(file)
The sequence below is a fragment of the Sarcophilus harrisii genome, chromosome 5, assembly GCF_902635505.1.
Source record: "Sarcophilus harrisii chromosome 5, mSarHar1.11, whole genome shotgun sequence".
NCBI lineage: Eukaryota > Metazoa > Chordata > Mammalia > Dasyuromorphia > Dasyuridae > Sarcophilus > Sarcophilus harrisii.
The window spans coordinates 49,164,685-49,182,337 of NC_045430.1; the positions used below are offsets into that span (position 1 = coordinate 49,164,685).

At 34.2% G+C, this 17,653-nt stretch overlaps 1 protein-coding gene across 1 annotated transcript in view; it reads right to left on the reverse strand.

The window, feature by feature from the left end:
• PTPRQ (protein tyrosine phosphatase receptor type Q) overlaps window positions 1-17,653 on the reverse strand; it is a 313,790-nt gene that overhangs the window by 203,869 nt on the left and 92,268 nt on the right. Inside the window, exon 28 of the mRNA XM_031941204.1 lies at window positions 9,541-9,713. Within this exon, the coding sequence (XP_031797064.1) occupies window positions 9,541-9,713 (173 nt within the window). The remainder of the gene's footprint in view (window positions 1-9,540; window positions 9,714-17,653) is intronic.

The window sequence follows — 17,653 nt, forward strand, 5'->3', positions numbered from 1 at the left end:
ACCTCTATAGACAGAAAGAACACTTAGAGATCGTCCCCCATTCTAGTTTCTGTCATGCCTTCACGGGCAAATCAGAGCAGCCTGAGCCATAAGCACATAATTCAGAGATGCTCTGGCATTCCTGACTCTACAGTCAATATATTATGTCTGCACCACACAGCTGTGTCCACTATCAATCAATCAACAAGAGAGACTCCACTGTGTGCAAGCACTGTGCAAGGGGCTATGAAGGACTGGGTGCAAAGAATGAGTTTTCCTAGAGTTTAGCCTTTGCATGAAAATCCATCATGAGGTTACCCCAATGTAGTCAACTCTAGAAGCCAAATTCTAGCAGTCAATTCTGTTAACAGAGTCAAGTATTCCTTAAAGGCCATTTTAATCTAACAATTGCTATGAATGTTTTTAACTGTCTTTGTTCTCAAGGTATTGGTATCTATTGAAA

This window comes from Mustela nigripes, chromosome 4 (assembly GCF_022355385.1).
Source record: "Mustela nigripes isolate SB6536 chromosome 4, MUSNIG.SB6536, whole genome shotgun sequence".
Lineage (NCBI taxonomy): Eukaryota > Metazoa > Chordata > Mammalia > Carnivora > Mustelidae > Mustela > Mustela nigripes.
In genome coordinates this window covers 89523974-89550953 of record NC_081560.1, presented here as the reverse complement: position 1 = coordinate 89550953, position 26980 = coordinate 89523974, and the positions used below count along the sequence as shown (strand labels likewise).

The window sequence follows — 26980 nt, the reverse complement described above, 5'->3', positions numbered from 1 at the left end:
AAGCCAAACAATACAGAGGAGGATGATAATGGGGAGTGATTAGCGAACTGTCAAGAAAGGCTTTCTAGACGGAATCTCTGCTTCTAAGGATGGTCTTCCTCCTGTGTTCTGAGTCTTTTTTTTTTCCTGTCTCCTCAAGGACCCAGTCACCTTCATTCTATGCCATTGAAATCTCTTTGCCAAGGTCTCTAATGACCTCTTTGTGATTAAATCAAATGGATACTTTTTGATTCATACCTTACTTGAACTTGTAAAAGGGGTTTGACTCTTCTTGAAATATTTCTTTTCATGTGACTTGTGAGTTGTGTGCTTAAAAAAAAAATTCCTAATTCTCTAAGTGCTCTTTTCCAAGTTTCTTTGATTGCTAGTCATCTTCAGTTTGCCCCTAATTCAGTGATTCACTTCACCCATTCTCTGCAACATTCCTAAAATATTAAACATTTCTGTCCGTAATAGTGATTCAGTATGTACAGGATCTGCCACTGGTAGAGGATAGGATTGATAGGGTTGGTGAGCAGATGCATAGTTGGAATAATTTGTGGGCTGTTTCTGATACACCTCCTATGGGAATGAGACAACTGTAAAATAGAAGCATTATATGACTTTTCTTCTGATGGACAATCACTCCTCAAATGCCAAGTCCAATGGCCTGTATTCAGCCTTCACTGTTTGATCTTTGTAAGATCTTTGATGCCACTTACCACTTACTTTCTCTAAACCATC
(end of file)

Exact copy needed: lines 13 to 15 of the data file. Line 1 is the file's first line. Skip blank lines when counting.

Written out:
In genome coordinates this window covers 89523974-89550953 of record NC_081560.1, presented here as the reverse complement: position 1 = coordinate 89550953, position 26980 = coordinate 89523974, and the positions used below count along the sequence as shown (strand labels likewise).

The window sequence follows — 26980 nt, the reverse complement described above, 5'->3', positions numbered from 1 at the left end:
AAGCCAAACAATACAGAGGAGGATGATAATGGGGAGTGATTAGCGAACTGTCAAGAAAGGCTTTCTAGACGGAATCTCTGCTTCTAAGGATGGTCTTCCTCCTGTGTTCTGAGTCTTTTTTTTTTCCTGTCTCCTCAAGGACCCAGTCACCTTCATTCTATGCCATTGAAATCTCTTTGCCAAGGTCTCTAATGACCTCTTTGTGATTAAATCAAATGGATACTTTTTGATTCATACCTTACTTGAACTTGTAAAAGGGGTTTGACTCTTCTTGAAATATTTCTTTTCATGTGACTTGTGAGTTGTGTGCTTAAAAAAAAAATTCCTAATTCTCTAAGTGCTCTTTTCCAAGTTTCTTTGATTGCTAGTCATCTTCAGTTTGCCCCTAATTCAGTGATTCACTTCACCCATTCTCTGCAACATTCCTAAAATATTAAACATTTCTGTCCGTAATAGTGATTCAGTATGTACAGGATCTGCCACTGGTAGAGGATAGGATTGATAGGGTTGGTGAGCAGATGCATAGTTGGAATAATTTGTGGGCTGTTTCTGATACACCTCCTATGGGAATGAGACAACTGTAAAATAGAAGCATTATATGACTTTTCTTCTGATGGACAATCACTCCTCAAATGCCAAGTCCAATGGCCTGTATTCAGCCTTCACTGTTTGATCTTTGTAAGATCTTTGATGCCACTTACCACTTACTTTCTCTAAACCATC